Grip wax is soft and “grabs” the snow so you can kick and move forward. Grip wax is spread onto the grip zone of your ski just like coloring with a crayon and then smoothed out with a cork. There are different waxes for different temperatures here too, but here it is critical that you get the right temperature wax. Colder waxes are harder and work fine on cold, sharp snow crystals, but can’t grab on to warmer, wetter snow. Warmer waxes are softer and get better grip on wet snow (snowball snow), but can be slow and “draggy” on cold dry snow. For some special wet or icy conditions you might use klister. Needless to say, if your skis use grip wax you’ll get to know snow temperature and texture very well. If in doubt use a slightly warmer grip wax. It’s frustrating trying to use skis that don’t have any grip.
If you don’t want to bother with figuring out which grip wax to use, waxless skis may be for you. Remember, the glide surfaces of a waxless ski still need to be waxed! These use a textured grip zone, sometimes called fish scales or crown to grab the snow. This texture works well in most temperatures and conditions, but is generally slower and draggier than a waxable ski. Just don’t try to put grip wax or klister in your waxless grip zone. It won’t work well and will be nearly impossible to clean out.
For classic skiing, poles are pretty simple. Your poles will come up to about shoulder height and your hands should go up through the strap and then grab the pole. You should be able to push down on the strap without holding on to the pole.
Most of the time you’ll alternate arms just as though you were walking or jogging. Occasionally, you’ll use both poles at the same time to push off. Your poles do provide some propulsion, but most of your power should come from your legs. Think of it this way: your legs are bigger than your arms, use them.
How to dress
Chances are, the first time you go skiing you’ll dress too warm, then you’ll start to sweat and get wet and cold. The next time you’ll remember being cold and dress even warmer and make the problem worse. Don’t do that.
Dress so that when you start you’re too cold. As you get moving you’ll warm up and stay that way without sweating too much. Wearing wool or synthetics can help keep you dry. Cotton (blue jeans and a sweatshirt) just traps moisture next to your skin and makes you wet and cold.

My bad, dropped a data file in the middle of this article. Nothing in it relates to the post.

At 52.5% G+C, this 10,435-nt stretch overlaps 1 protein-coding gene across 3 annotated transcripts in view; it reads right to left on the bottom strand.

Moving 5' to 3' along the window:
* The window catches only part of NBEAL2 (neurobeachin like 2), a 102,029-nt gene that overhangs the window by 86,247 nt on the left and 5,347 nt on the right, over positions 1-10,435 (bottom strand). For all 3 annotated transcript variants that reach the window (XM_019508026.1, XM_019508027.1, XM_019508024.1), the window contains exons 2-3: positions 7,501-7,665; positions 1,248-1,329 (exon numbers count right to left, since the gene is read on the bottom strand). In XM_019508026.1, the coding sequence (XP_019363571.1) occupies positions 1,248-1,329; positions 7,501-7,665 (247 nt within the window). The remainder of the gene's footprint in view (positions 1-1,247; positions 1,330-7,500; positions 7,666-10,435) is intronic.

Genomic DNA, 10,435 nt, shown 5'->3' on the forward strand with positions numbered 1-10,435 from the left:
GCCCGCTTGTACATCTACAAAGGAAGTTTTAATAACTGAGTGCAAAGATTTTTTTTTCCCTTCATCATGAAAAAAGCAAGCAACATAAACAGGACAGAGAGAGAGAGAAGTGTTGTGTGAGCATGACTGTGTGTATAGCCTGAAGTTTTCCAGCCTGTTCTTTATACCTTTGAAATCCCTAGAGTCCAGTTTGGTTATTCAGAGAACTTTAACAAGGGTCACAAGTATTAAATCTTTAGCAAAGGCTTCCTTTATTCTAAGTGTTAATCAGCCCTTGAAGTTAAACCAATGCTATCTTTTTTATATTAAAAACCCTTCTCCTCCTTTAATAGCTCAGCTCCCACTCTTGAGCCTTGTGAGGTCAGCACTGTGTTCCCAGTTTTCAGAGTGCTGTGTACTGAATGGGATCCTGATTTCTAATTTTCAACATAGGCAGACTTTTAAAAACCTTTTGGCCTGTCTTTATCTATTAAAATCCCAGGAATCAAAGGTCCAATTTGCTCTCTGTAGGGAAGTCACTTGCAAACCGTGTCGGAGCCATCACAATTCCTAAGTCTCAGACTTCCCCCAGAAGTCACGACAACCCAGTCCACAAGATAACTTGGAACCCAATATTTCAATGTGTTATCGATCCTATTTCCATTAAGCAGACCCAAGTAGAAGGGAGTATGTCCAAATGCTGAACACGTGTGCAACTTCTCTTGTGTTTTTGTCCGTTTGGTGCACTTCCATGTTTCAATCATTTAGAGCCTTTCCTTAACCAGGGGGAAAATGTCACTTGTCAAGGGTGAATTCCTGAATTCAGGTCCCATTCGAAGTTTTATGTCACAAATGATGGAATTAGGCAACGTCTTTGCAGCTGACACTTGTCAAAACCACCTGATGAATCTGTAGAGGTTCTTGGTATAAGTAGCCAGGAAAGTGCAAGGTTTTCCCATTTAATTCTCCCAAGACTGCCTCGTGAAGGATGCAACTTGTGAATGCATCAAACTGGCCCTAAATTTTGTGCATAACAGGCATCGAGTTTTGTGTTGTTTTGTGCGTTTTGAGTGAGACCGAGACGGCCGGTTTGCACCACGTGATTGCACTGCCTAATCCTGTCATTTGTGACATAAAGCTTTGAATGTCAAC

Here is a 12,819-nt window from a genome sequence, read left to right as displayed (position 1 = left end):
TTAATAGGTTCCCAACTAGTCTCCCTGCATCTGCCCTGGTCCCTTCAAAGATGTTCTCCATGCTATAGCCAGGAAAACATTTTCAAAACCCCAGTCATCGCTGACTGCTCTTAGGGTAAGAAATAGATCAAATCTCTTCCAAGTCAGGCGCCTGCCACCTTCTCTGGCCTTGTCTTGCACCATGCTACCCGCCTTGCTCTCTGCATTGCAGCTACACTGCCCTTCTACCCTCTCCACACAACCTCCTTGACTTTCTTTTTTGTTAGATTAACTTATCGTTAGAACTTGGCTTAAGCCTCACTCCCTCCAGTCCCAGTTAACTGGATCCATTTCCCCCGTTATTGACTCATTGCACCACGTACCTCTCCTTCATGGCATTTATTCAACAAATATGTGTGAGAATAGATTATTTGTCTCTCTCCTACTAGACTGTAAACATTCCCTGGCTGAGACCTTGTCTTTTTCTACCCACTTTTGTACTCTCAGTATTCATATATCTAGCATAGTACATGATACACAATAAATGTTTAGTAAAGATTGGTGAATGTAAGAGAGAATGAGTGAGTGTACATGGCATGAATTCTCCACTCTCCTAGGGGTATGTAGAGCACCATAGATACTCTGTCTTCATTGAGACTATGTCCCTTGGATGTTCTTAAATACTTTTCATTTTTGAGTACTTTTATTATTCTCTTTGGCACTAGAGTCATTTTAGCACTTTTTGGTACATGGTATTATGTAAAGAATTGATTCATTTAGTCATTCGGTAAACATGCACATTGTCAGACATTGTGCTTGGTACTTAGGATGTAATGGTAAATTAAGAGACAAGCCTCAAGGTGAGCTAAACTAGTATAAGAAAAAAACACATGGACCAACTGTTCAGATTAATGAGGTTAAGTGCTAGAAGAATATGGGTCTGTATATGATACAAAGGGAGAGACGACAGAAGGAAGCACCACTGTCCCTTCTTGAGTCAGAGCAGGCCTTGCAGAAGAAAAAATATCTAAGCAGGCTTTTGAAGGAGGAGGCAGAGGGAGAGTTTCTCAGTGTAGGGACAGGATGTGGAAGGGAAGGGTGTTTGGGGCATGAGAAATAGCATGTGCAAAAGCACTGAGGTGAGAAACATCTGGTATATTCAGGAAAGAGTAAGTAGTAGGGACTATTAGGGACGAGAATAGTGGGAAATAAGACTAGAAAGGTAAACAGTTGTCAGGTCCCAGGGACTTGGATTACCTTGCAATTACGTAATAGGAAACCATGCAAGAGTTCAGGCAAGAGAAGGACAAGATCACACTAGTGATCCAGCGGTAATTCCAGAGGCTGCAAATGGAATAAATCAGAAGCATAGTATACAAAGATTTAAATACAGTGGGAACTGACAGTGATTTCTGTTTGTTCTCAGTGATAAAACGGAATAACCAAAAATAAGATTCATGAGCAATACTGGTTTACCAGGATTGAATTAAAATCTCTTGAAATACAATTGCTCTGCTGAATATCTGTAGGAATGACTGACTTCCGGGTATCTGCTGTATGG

Ski boots are already pretty warm. Don’t try to wear multiple layers of socks. You’ll just end up with blisters, or worse, boots that are too tight and cut off circulation thus making your feet cold. Again, wool or synthetics are best. Cotton socks will get soggy and cold.
Boots & Bindings
Cross country ski boots and bindings differ from downhill ski boots and bindings in two ways. First, they pivot up and down at the toe and are loose at the heel. Second, there is no automatic release system. In a crash the skis will stay attached. Usually this won’t be a problem because you aren’t moving as fast as you would be going down a mountain, but it does pay to be cautious on hills.
There are far too many different XC ski bindings to cover here, but the most common ones are: New Nordic Norm (NNN), Solomon Nordic System (SNS), Backcountry (NNN BC), and three pin (75mm). None of these bindings are compatible with each other. NNN and SNS are the most common modern general-use bindings. NNN BC is stiffer and more secure for off-trail skiing. Three pin bindings were very common for over 30 years and you might have some in your closet. If you don’t know what you have and need new boots or bindings it’s probably best to bring them in and ask an expert.
As with any activity there are nuances to skis, waxes, and technique that take years to learn, but it doesn’t take much to get started enjoying the snow.
National Snow Depth Map